Call Ducks: One Judge's Perspective
Ducks: One Judge’s Perspective
judging Calls in 1970 and it is amazing how they have changed in the time
between then and now. The number of Standard varieties has exploded. There are
now a dozen or so varieties in the ABA Standard with a strong likelihood that
more will be added in the next several years. Given the popularity of the Call,
those new varieties will mean even larger Call classes in the future.
not all Standard varieties of the Call are created equal. There is a wide
spectrum of stages of development as there is with any breed which is popular
enough to stimulate the creation and development of many new color varieties.
See the Old English and Wyandotte bantams as examples.
article, I will limit myself to just two varieties which are not only
established but are commonly seen at shows.
Call variety was, of course, the Gray which was developed well before the start
of the twentieth century for use as a live decoy for hunting purposes.
state of development of the Gray Call is quite advanced, at least in terms of
size and type. If I were to offer one criticism of the type, it would be to
caution breeders not to continue their pursuit of the ultimate Call head at the
expense of width of body at the shoulders and color. Body size is certainly no
problem in most Call classes. As a matter of fact, I suspect that the weights of
some females in particular are well below the 20 oz. level although since we do
not weigh entries that observation is more of an impression than a proven fact.
I do know as a breeder that ultra-small females often lay poorly or not at all
and that very small males frequently are not good breeders. As a result, I believe that we are heading in
the direction of having to breed from one group of birds and show another
concern, however with the Grays is in the area of color. The females in particular
typically lack defined penciling over the back (sometimes not even decent
lacing) and often are extremely poorly colored underneath in the breast and
rump areas. In fact, some females have lost even the semblance of good color
underneath. In addition, there is
occasionally a problem with loss of the brilliant metallic color in the wing
speculum in both sexes. In some birds the speculum tends to be gray rather than
the iridescent blue.
sometimes bill color issues in both sexes of the Grays. The lead colored bills
of some females is a serious issue because it represents a total departure from
the “dull orange with a dark saddle” specified by the Standard. In the male,
the presence of black (other than in the bean) is a concern but should only be
penalized heavily if the amount of black is significant ( 50% or more).
colored male birds including the Gray Call undergo an eclipse moult during the
summer which mutes the otherwise bright colors which they display most of the
year when they are in nuptial plumage. Most males are only in eclipse plumage
for a couple of months from late spring well into summer but some never really
emerge from it. By late September if a male is still in eclipse, I would
hesitate to place him highly for fear that he never really will be in full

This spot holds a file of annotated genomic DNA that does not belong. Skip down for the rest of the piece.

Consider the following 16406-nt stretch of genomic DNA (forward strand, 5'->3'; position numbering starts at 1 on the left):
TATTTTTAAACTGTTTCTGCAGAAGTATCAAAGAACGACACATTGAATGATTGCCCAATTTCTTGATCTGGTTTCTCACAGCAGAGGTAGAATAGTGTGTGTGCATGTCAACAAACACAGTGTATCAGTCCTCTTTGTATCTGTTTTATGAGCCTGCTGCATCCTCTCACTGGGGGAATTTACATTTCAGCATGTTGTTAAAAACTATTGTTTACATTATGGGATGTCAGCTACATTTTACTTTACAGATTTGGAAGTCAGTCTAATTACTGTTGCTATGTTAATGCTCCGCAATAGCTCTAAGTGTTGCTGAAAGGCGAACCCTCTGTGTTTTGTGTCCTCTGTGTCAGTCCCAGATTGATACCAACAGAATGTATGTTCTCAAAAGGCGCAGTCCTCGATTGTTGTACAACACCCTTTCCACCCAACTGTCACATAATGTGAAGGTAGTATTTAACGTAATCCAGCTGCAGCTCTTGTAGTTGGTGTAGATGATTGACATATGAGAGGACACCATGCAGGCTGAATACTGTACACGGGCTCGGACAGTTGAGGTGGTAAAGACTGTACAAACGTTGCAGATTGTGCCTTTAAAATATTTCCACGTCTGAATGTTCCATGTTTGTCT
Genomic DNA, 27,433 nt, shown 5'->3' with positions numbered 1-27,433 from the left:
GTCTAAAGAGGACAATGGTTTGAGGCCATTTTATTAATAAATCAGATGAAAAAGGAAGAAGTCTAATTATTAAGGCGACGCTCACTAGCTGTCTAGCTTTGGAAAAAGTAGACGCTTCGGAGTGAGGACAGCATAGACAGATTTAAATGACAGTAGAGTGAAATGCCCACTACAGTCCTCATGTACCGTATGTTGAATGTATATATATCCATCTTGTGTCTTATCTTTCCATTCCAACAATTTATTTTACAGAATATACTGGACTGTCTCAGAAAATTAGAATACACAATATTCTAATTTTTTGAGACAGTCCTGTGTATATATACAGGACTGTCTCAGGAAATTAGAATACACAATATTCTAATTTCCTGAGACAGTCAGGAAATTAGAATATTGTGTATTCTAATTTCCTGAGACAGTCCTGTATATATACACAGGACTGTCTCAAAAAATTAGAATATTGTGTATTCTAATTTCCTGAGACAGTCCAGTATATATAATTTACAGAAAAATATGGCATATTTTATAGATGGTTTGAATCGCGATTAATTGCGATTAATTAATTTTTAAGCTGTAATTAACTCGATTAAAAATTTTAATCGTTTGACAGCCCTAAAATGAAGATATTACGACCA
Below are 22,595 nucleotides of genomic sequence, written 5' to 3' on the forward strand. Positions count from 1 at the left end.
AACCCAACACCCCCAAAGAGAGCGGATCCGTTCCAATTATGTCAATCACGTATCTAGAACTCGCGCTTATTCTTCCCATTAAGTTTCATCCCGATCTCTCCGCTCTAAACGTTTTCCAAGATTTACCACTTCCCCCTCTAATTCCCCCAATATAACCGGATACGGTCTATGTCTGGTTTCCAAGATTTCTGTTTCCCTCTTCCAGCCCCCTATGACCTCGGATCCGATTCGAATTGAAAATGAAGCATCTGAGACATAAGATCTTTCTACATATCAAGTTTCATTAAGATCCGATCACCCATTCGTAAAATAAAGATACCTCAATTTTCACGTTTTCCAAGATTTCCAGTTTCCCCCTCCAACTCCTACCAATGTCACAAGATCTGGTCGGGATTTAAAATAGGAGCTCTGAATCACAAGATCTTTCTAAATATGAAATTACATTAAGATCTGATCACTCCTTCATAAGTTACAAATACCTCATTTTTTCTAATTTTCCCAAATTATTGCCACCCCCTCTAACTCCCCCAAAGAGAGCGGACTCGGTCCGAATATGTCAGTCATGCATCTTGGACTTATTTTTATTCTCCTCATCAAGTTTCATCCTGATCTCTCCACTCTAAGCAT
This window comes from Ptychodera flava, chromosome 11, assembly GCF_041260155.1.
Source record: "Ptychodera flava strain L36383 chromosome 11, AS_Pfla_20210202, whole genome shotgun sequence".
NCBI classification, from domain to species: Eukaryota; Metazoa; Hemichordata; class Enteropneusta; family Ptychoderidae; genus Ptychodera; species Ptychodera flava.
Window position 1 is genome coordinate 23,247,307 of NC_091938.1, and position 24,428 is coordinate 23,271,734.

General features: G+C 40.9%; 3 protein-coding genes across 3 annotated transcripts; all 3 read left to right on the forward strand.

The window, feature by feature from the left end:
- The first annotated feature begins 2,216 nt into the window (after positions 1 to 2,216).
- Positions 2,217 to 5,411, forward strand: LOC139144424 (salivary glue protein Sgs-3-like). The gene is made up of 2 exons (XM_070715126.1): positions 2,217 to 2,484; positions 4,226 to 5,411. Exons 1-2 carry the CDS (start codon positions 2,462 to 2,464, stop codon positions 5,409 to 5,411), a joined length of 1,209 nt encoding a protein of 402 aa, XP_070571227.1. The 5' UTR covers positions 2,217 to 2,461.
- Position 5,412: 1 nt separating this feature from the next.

nuptial plumage. Of course, that applies to Rouens, Gray Runners, and Mallards
are spared many color concerns that plague the parti- colored birds which is
one big reason why they are so popular. Bill color which is a pale yellow
rather than orange/ yellow is sometimes seen but even that is not too common. One
still sees black in the bill of females which is a defect especially common in
older females. Black in the bill of a male is, of course, a disqualification.
however, some problems which are apparent in the Whites as well as with the
other varieties of Calls. Eye size is more noticeable in a White than with
other, darker colors of Calls because it is so obvious. Calls are supposed to
have large eyes. When a White Call does
not, it is noticed even if the observer does not realize that the eye isn’t
right. He/she just realizes that something is not quite right. Calls, unlike
most types of poultry, do not show advanced age as quickly or as obviously as
other types. If well cared for, they may
be successfully shown for 4-5 years or more. The one fairly reliable clue of
advanced age older Calls may offer is eyes that do not appear as large or as
bright as they should be. The size of eye is equally important in other
varieties of Call. It is just not as obvious as it is in Whites.
in Whites seems to be following the same trend as are the Grays with females in
particular in danger of becoming too small for reliable reproduction. Of
course, many judges do not see that as their problem because 1) weights cannot
be quantified and 2) it is not the judge’s job to project future reproductive
capabilities unless a specific characteristic is discussed among the general or
breed specific defects or disqualifications. Often breeders who go to extremes
see their lines decline because of breeding problems caused by those extremes in size or type.
Lack of fertility and difficulty in getting decent hatches have a way of
solving some breeding concerns by putting such lines "out of business".
Next time: Pastel and Butterscotch
Originally published: 11-15-2014
Last updated: 11-16-2014